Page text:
Folks in my town were notified of a boiled water advisory yesterday afternoon because of a water main break. This was actually excellent timing for me, because I’d already done my cooking in the morning, with a new slow cooker recipe for beef stew. I’d also prepped a new bread recipe, which claimed to be the easiest ever. It was, in fact, pretty dang easy, and all that was left to do was the baking, no water required.
Between the early dinner prep and checking off various other items on my list, I decided that I deserved a little break, so I was puttering around when I came across this post: Would You Have Sex With Donald Trump If He Dropped Out of the Race Immediately Afterwards? Which is incredibly stupid, of course, but I was laughing out loud reading various answers, which ranged from a reluctant willingness to “throw myself on this grenade for my country” to refusals based on pure revulsion to suggestions that while Trump’s a no-go, swapping in Cruz might be a possibility. The whole thing is funny-not funny, gallows humor.
And I started thinking that it almost feels like we could all be characters living in a dystopian novel. You know, the main plot would be in some hellish future ten or twenty years from now, and there’d be flashbacks entirely composed of 2016 Facebook status updates and links to articles that we exchanged with like-minded people in our spare time, blithely assuming that somehow everything would be okay, after all. And in this context the quotes warning about neo-fascism, declarations that everyone deserves access to free, clean water, and even long-atrophied debates with somebody’s cranky old uncle, would seem poignant and bittersweet, quaint little protests forgotten like so much detritus crushed under the boots of whatever apocalyptic force swept through next. Like how Chinese kids don’t even know about that young man standing in front of the tanks in Tiananmen Square. In other words, I was having a little freak-out.
I consoled myself that, if we do, in fact, end up living in some sort of future dystopia, at least I have valuable skills like the ability to bake bread and boil water. No, I don’t know how to hot-wire a car or skin squirrels, but I guess a nice loaf of bread is a good start:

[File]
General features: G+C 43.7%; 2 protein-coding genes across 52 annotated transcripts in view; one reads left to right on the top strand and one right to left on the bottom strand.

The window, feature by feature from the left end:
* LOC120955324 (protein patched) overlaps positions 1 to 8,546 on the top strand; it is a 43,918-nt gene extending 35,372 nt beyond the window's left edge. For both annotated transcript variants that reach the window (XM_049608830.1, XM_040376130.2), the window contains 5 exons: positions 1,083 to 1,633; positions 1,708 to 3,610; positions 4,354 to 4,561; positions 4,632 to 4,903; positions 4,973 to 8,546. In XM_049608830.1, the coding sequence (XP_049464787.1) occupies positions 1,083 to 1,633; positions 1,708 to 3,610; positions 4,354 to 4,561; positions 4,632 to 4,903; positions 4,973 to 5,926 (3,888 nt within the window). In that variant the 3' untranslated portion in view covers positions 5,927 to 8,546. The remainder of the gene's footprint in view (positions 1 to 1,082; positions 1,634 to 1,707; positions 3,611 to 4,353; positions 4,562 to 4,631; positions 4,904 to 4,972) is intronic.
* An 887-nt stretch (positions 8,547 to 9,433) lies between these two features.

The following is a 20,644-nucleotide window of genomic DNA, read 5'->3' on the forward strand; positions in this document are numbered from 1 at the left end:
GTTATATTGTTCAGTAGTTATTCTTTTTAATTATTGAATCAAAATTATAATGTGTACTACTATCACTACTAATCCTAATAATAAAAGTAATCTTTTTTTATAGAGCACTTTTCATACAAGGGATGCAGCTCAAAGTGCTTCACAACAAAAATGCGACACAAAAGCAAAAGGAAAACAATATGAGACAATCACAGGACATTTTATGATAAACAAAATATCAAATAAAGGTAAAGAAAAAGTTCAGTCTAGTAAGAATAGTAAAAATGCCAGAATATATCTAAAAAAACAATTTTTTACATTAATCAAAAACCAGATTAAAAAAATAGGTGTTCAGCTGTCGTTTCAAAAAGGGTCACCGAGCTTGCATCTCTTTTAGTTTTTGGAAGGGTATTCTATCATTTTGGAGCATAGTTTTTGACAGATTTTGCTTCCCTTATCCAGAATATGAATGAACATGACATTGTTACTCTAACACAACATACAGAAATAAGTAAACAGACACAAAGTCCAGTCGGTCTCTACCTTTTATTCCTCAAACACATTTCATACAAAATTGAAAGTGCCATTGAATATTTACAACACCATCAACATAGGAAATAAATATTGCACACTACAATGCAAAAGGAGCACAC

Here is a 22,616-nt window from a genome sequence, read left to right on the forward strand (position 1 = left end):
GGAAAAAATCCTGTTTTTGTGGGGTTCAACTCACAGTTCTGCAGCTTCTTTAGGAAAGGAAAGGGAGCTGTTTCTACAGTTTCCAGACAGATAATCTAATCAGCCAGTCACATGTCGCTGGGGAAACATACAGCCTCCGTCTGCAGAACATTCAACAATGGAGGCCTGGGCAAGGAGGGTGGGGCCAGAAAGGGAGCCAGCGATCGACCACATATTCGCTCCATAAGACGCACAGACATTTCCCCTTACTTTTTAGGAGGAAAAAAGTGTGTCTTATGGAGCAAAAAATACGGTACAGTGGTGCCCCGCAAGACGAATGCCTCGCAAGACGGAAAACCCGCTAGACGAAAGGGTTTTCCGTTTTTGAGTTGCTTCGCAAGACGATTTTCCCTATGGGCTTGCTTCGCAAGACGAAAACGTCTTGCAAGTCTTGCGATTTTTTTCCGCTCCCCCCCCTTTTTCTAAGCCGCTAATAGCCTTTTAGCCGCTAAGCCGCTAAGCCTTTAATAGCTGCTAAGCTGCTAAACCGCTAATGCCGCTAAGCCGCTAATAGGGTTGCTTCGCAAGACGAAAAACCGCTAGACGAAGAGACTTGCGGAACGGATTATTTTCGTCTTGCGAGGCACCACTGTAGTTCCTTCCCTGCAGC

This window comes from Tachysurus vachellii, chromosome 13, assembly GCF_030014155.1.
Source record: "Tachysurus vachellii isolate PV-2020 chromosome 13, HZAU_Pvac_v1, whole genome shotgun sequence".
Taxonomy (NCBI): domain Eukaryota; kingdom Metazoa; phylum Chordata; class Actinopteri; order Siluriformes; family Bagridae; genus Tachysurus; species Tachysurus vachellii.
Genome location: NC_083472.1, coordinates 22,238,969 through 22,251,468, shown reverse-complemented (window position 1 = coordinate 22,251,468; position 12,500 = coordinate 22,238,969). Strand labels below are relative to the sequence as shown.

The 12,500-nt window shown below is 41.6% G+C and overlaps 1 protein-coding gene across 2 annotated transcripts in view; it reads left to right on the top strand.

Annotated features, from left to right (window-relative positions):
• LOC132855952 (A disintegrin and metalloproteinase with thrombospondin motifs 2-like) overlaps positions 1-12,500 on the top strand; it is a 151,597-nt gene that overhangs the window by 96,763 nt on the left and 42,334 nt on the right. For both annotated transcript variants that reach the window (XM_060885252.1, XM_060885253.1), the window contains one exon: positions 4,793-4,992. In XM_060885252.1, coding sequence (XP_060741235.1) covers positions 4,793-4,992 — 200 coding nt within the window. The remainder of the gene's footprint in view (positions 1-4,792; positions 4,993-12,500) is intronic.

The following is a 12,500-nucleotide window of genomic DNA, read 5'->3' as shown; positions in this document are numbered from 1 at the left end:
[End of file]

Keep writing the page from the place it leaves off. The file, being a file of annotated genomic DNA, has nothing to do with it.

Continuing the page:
And my plan was to leave this post on that upbeat note, but then I was reading to J at bedtime. She’s almost done with Steve Osborne’s The Job: True Tales From the Life of a New York City Cop. He was one of the Savannah Book Festival authors, and the girls have been playing tug-o’-war with our single copy of the book ever since. When J first start reading, I asked what she thought, and her assessment was wholly accurate: “Really good. But there are a lot more swear words than I expected.” Anyway, she’s almost done with the book, which I’m psyched about, because then the girls can stop fighting over it. But last night, J was deep into his retelling of 9/11. I was interested, but it was not a good read-aloud for me, and when I got to the part about how everyone posted all of those flyers for their “missing” people, I had to bow out and let J read on her own. I remember seeing those flyers and smelling those smells and still thinking that they were going to find a pocket of survivors, and reading the story is plenty for J without having her mom start crying about it. But also, my earlier freak-out resurfaced, and I started thinking, “Jeez, I’ve already lived through a dystopian* book. And we just got through it. And I don’t want to do it again, but we might have to.” And I remembered how I’d thought, back on September 12, 2001 or so, that the old people who’d just died were lucky that they’d missed it, and they didn’t have to know about the awfulness. Will my kids someday think back to this era like it’s the good old days? And then I wallowed a little in nostalgia for now with the #ObamaandKids photos hashtag.
Anyway, I don’t know if it was the new stew (tasty), the new bread (a trifle dense and under-done), possible water contamination, or just my general malaise, but I spent the rest of the night throwing up.
*Okay, okay, and I think of “dystopia” as a whole, well-established society, but dictionary.com starts the definition with “a society characterized by human misery,” which is how it felt on the morning of September 11th, no matter how much I try to remind myself to heed Mr. Rogers and look for the helpers.